Once touted as a nailed-on world heavyweight champion, the career of Mike Perez took another sad turn on Friday night as the Cuban was blasted out in just over 90 seconds by Alexander Povetkin in Moscow.
Not to take anything away from what was a superb and devastating win for the Russian, but Perez has lost that fire he used to display which once put him on the verge of challenging for a recognised title belt.
Rewind back to that fateful night in November 2013 as Perez entered the ring to face another Russian in Magomed Abdusalamov at Madison Square Garden in New York City. The two southpaws engaged in a brutal battle from the word go until the final bell after ten rounds, hitting each other with everything they had in a full blown war with little regard for defense.
It’s been well documented what happened to Abdusalamov who faces struggles every day of his life from now on, but unmistakably Perez had something beaten out of him that night from which he has simply never recovered. Whether it was the actual punches that did the damage is irrelevant as the mindset of Perez forever changed at the end of that fight, and has seemingly cost ‘The Rebel’ any hopes he held of one day reaching the pinnacle of the sport.
Just 77 days on from the bruising encounter and whilst Abdusalamov was in the midst of rehab trying to rebuild his life, Perez made the shocking decision to return to the ring against the dangerous Carlos Takam and looked a shadow of his former self in labouring to a draw.
Perez then saw some sense and took a couple of months off before returning to training in a new attempt to push towards a world title when facing Bryant Jennings in July 2014. Perez lost for the first time in his career and would not fight again for another seven months.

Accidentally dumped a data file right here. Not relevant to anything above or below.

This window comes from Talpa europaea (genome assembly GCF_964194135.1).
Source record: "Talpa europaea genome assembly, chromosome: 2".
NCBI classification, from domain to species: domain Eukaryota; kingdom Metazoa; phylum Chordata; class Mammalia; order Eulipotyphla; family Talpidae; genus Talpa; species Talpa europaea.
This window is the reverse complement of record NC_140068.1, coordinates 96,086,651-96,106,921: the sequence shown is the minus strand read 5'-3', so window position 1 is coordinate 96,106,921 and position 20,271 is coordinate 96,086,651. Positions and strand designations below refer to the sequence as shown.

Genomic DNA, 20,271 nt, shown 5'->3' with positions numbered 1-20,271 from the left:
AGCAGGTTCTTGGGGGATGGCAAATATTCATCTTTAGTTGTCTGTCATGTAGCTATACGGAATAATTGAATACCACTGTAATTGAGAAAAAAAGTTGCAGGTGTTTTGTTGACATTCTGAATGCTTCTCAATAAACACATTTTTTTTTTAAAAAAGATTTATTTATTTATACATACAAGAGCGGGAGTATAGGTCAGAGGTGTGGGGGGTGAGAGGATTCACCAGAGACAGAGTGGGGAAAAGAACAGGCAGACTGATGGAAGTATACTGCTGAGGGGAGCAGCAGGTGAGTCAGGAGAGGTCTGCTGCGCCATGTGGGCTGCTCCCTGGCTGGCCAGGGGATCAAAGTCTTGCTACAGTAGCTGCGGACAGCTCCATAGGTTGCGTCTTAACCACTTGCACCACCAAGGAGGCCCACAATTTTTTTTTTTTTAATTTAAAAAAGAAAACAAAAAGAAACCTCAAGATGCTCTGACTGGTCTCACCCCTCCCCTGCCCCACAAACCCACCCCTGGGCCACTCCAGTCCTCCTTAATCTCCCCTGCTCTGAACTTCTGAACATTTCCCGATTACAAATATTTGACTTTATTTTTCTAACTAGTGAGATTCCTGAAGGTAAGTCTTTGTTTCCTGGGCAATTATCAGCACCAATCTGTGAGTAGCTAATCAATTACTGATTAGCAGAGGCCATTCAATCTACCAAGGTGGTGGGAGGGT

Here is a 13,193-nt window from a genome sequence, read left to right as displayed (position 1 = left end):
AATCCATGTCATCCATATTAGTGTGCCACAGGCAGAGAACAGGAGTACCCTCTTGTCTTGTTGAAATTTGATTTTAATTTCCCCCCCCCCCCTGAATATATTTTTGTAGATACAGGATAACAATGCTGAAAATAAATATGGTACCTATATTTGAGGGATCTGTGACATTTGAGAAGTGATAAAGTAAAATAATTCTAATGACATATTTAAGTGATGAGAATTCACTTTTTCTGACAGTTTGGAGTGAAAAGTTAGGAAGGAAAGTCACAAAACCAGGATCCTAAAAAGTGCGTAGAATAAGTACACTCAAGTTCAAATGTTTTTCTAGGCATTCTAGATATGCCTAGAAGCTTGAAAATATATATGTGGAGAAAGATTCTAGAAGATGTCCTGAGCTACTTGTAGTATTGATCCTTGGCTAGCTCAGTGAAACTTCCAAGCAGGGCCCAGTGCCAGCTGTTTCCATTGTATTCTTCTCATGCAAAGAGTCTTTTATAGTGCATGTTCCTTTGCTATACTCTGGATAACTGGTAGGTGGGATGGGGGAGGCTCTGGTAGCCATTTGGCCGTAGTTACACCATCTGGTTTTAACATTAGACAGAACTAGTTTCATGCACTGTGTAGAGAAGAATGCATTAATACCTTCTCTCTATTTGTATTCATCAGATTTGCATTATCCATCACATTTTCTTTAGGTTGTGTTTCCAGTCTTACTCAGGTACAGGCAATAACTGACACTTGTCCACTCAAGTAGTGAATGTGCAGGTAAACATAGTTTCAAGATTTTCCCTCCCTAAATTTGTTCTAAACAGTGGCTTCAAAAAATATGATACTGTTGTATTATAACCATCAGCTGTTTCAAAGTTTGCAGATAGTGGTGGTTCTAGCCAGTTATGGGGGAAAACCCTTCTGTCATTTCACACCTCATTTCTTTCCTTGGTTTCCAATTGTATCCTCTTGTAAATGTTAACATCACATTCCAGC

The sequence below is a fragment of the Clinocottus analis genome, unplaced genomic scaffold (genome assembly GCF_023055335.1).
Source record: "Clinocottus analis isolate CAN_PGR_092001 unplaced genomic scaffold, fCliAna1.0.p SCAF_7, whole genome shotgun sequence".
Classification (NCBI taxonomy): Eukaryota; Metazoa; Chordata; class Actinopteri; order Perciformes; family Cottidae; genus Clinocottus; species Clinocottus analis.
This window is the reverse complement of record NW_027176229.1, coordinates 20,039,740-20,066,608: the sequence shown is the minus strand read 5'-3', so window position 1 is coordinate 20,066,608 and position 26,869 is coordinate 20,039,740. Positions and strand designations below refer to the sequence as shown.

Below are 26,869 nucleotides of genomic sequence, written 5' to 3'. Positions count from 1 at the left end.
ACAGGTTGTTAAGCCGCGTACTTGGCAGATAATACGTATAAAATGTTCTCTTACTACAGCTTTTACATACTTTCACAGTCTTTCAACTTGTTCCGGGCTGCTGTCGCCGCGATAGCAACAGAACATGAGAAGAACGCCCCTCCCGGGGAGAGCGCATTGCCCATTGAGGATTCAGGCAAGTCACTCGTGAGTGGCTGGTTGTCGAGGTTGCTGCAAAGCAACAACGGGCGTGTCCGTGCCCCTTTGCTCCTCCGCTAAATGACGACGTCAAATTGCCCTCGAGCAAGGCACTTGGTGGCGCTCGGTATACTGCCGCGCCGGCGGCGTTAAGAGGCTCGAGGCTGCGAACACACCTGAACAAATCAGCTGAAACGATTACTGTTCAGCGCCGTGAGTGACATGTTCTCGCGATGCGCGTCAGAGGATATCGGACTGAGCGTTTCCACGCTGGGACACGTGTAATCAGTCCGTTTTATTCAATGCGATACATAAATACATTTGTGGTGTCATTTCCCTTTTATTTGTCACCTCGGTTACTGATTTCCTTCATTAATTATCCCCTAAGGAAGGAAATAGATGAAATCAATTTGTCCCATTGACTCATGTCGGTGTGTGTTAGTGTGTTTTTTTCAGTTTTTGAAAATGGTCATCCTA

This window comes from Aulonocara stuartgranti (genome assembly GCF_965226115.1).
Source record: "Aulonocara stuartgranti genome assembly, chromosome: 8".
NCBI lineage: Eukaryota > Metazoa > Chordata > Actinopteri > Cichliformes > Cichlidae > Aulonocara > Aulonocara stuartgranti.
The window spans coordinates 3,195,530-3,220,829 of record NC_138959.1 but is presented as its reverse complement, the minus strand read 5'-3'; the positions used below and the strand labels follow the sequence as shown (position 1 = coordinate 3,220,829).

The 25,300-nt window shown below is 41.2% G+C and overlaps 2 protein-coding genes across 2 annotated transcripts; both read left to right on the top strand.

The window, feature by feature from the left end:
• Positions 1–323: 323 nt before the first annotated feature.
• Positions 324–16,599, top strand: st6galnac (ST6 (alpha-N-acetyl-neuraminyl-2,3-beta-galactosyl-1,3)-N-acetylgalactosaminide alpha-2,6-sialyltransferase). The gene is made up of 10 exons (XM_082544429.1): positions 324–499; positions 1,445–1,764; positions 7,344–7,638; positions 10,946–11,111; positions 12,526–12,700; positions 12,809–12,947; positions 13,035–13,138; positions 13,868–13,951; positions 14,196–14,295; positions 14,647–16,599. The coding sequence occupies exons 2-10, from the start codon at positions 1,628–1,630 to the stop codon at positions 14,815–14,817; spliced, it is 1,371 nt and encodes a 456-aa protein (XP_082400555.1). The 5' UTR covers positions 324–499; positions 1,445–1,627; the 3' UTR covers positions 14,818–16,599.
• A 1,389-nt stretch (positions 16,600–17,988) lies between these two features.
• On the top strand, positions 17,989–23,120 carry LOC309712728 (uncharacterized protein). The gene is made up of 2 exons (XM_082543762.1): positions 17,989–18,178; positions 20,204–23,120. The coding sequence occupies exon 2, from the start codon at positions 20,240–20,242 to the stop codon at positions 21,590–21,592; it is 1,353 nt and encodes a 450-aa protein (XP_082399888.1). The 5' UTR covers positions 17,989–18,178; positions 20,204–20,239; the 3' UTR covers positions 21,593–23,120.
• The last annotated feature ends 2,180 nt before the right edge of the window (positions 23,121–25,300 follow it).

That solitary fight in thirteen months and losing his unbeaten record meant Perez was forced to tip-toe back versus Darnell Wilson in February 2015 and predictably took the 18-loss journeyman out in two rounds. Without the competitive action needed, you may have been forgiven for thinking Perez was back on track – until he ran into Povektin this weekend and was exposed badly for his frailties since the Mago fight – that has clearly had a profound effect on a once promising career.
Whether Perez can ever put that situation to the back of his mind and move forward to the way he once was with that ruthlessness he showed in defeating Abdusalamov, and firstly in winning the UK Prizefighter tournament in 2011, is highly unlikely after Povetkin left him a desolate fighter.
At just 29, Perez is relatively young for a heavyweight and should truly find the core of his mental problems that are totally causing havoc with what his body allows him to do.
I’d hate to witness another beating for the Ireland-based boxer at any point in the future and maybe Perez, who showed all the promise in the world before one dark night cast a shadow on his talent, should seriously think about whether he is in the right frame of mind to continue boxing on.